I don’t think she’s telling the truth. I believe it is impossible to “hate” math. Saying that you “hate math” is the equivalent of saying “I hate music,” or “I hate food” or “I hate animals.” Okay, everyone dislikes a certain style of music (those 12th century Gregorian Chants are not my favorites, truth be told) and it is possible to have negative reactions to things like okra when it is slimy instead of crispy, and yes, nobody likes lice, but really, a generalized statement declaring a hatred of math is just not possible.

Mathematics is an incredibly diverse field of study, and it encompasses so many different ways of analyzing and solving problems that a blanket statement like “I hate math….” cannot possibly make any sense. In fact, it is so nonsensical that it would be equivalent to declaring a hatred for thinking and feeling.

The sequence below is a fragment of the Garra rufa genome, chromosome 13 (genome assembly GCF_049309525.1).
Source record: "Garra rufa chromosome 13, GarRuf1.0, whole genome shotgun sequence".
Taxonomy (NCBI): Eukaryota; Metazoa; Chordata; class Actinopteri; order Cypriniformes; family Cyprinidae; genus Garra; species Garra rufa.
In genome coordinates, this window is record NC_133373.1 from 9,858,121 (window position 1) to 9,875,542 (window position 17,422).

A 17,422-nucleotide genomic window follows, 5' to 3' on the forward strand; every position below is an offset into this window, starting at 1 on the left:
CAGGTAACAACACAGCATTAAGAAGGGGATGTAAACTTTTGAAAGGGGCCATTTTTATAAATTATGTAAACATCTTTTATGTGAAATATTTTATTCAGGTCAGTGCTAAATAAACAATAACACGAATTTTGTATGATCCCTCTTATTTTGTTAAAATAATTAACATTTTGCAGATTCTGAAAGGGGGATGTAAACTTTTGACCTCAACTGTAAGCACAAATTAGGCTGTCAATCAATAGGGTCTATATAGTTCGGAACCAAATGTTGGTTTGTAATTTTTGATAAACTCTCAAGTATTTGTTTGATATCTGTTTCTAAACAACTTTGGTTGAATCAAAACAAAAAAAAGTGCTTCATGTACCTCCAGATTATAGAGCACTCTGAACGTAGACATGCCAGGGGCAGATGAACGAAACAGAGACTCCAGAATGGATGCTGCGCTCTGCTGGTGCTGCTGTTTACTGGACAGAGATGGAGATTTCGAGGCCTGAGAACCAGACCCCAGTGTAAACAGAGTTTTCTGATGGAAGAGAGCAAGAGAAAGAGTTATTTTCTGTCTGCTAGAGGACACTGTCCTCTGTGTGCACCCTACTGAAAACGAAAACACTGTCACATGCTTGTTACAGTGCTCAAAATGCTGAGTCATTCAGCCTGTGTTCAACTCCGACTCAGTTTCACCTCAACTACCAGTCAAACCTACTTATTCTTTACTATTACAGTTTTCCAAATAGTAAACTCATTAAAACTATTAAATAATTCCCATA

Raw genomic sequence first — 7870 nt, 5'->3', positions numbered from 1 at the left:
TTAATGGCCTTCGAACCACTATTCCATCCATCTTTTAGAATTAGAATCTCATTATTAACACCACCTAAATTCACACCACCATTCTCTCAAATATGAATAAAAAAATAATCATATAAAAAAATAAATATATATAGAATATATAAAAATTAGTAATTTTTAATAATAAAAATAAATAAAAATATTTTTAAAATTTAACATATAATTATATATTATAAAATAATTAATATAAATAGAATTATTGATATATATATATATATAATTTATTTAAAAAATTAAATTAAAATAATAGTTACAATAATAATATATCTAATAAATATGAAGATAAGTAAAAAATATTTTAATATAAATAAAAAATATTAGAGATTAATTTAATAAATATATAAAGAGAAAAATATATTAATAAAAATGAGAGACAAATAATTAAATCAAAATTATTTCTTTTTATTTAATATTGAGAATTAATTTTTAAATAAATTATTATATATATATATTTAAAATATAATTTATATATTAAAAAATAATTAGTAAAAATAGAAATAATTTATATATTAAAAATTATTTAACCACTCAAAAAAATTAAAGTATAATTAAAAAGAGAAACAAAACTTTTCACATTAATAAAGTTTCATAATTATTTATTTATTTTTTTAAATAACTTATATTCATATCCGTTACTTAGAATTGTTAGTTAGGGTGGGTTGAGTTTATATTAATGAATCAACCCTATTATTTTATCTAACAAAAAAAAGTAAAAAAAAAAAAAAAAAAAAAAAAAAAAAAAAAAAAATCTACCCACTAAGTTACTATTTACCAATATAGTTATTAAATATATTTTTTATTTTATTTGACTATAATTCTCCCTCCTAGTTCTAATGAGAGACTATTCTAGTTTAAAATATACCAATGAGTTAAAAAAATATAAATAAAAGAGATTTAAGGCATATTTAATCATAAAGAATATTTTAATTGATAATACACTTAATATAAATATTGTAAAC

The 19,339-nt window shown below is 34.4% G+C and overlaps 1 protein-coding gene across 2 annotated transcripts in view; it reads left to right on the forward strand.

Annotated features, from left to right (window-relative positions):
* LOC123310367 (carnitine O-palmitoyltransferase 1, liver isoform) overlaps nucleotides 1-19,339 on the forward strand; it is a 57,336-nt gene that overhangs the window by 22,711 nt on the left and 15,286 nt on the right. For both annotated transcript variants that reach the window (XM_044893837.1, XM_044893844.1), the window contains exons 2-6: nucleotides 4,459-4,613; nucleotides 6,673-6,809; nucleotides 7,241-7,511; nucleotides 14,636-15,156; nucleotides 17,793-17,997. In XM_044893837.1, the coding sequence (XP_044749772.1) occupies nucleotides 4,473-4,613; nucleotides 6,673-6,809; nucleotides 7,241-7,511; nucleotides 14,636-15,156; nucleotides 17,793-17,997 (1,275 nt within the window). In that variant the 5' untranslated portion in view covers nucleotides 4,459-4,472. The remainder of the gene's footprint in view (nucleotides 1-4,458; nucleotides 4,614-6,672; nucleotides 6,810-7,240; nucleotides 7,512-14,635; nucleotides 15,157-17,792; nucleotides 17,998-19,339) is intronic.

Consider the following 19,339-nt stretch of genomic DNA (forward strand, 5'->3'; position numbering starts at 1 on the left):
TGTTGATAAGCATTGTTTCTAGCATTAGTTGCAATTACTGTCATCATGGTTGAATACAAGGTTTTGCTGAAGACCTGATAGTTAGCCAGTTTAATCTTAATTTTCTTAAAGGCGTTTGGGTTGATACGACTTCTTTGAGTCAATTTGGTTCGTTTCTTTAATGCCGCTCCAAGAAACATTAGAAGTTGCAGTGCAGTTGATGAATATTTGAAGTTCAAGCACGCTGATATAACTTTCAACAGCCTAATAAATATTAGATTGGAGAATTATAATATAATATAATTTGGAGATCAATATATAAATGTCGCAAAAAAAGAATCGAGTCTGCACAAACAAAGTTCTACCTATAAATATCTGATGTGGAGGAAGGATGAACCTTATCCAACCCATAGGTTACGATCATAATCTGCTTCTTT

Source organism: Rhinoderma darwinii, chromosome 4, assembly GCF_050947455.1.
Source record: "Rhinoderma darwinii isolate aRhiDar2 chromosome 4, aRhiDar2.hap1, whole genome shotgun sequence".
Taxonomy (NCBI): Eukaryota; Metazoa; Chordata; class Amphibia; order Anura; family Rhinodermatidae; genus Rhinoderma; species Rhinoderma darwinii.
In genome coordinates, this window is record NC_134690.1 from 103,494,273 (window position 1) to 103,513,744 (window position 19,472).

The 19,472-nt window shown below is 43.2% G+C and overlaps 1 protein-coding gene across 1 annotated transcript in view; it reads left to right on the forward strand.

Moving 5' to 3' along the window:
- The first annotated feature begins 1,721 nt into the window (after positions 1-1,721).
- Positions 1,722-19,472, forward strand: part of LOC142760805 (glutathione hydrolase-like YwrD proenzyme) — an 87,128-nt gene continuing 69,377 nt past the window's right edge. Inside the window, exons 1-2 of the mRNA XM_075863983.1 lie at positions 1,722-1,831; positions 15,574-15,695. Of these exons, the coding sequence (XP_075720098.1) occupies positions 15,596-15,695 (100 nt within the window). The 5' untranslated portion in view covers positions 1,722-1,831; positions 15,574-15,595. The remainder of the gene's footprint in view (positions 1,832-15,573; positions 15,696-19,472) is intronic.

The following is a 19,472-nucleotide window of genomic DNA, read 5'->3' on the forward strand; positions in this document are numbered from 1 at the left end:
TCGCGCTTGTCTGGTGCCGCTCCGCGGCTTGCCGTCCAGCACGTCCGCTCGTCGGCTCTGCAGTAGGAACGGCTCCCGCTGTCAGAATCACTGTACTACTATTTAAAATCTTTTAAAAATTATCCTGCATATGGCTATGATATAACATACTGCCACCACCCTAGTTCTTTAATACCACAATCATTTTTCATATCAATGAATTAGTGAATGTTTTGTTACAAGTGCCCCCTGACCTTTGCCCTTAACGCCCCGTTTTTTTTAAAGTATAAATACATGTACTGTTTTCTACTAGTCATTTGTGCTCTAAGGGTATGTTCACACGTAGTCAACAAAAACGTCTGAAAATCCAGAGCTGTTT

I can confidently say this, though: there are times when even those of us who know and enjoy mathematics find it either boring or frustrating or some combination of the two, but we also recognize that this this is not unique to mathematics. Whether you are conducting a scientific experiment or producing a blockbuster movie, there will always be extended periods of boredom and frustration. There’s nothing wrong with this, and I can’t imagine that anybody would discredit an entire activity based on this pervasive reality.

How could you possibly hate this dish?